Orangutan Stuns Scientists With First-Ever Wild Animal Behavior

By Sckylar Gibby-Brown | Published

What’s something great apes and holistic healers have in common? They’re both big fans of plant medicine. In what’s documented as the first time this has ever been observed, a group of scientists recently discovered an orangutan named Rakus using a plant known to have medicinal properties as a salve to heal his facial wound.

Orangutan Spotted Using Medicine

Primate researcher Isabelle Laumer and her team made the remarkable sighting during their extensive study of wild Sumatran orangutans at the Suaq Balimbing research site in Indonesia. Rakus, a prominent member of the orangutan community in the region, was spotted with a significant wound on the right side of his flange, likely incurred during a recent altercation with another male.

What followed astonished the orangutan researchers. Three days after sustaining the injury, Rakus was observed engaging in unprecedented behavior. He deliberately ingested, chewed, and then applied bits of a nearby plant onto his wound, exhibiting a meticulous and purposeful approach to self-medication.

Traditional Human Medicine

The plant Rakus used is called Fibraurea tinctoria. It’s commonly known as Akar Kuning and has a long history of use in traditional medicine by humans in the region. Scientific studies have identified several medicinal properties in the plant, including antibacterial, anti-inflammatory, and antifungal effects—something orangutans also know since Rakus’s application of the plant appeared intentional and effective, and his wound exhibited rapid healing within days of treatment.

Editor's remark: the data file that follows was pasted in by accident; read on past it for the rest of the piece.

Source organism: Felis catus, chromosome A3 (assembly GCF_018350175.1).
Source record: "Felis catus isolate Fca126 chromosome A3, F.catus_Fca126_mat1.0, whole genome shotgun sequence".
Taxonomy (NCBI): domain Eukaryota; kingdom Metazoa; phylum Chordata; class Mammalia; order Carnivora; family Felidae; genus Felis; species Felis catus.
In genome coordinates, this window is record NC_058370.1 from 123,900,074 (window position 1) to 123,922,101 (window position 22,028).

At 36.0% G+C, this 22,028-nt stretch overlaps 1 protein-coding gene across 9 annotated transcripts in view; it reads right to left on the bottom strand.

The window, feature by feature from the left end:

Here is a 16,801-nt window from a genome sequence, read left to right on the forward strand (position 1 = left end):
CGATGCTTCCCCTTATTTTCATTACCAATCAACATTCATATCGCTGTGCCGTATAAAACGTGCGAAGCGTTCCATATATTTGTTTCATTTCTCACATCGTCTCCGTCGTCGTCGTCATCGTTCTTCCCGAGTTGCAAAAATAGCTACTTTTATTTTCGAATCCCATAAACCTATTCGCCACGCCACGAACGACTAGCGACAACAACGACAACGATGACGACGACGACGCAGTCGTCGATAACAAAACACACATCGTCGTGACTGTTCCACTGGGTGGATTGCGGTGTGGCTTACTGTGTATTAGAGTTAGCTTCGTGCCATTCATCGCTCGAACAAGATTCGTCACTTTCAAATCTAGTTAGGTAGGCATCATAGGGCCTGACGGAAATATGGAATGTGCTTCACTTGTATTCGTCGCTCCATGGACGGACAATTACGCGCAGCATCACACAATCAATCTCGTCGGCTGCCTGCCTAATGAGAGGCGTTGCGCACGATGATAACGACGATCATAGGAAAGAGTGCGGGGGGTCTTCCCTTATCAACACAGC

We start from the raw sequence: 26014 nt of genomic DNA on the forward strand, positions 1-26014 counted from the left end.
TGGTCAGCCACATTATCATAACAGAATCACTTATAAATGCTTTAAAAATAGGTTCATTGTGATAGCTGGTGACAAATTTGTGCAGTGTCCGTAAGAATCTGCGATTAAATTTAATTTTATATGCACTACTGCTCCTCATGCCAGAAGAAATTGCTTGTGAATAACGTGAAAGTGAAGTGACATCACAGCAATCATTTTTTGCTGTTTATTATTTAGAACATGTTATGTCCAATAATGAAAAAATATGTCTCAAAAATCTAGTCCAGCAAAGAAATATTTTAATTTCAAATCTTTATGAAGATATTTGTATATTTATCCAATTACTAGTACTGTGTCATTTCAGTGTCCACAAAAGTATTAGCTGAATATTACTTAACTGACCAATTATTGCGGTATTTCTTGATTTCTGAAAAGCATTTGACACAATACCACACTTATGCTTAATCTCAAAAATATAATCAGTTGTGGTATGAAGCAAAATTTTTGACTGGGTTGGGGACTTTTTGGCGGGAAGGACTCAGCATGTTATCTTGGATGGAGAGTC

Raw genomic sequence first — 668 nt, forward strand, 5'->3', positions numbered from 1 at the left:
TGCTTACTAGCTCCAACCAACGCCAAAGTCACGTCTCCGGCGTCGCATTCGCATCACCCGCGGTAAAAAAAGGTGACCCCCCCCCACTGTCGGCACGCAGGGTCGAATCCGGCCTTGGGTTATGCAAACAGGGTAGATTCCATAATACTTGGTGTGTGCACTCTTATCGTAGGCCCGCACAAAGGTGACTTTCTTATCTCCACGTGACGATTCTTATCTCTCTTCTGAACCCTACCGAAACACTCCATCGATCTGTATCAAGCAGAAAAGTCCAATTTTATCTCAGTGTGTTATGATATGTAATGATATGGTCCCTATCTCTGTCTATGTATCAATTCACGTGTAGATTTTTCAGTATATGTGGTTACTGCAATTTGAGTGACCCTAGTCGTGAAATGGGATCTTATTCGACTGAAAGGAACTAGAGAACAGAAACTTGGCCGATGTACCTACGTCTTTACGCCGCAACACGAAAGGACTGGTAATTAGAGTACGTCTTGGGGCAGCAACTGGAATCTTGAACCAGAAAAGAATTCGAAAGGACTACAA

Rakus proved he did not need a veterinarian since the orangutan demonstrated a level of understanding in his use of plant medicine. He selectively applied the plant to his wound, ensuring comprehensive coverage, and repeated the process over multiple days. 

Unique Because Of How Purposeful It Was

While instances of animals self-medicating in the wild have been reported previously, such as chimpanzees using insects to treat wounds, Rakus’s utilization of a specific plant for wound care is a scientific first. The discovery raises intriguing questions about the origins of such behavior and its prevalence among orangutans.

But how did Rakus learn about Akar Kuning’s healing properties? Is this something orangutans naturally know? Is this learned behavior from watching humans in the area?

Reasons For The Behavior

Laumer and her team speculate on possible explanations for Rakus’s behavior, with theories including the influence of learned behavior from his original habitat or the fortuitous discovery of the plant’s healing properties through trial and error. Regardless of the exact circumstances through which the orangutan learned his medicinal skills, Rakus’s actions underscore the striking similarities between humans and our primate relatives in their capacity for problem-solving and adaptation.

As researchers continue to monitor the orangutan population at Suaq Balimbing, they are looking for further instances of medicinal plant use among orangutans and other primates. 

Shared Traits

According to Laumer, this remarkable observation offers a glimpse into humans’ and orangutans’ shared traits and vulnerabilities. It’s an opportunity for humans to recognize and protect our great ape cousins in the face of mounting environmental threats. While discovering the skills these animals possess, the publicity of this discovery is also a poignant reminder of the critical importance of conserving these endangered species and their fragile habitats.

Source: Nature

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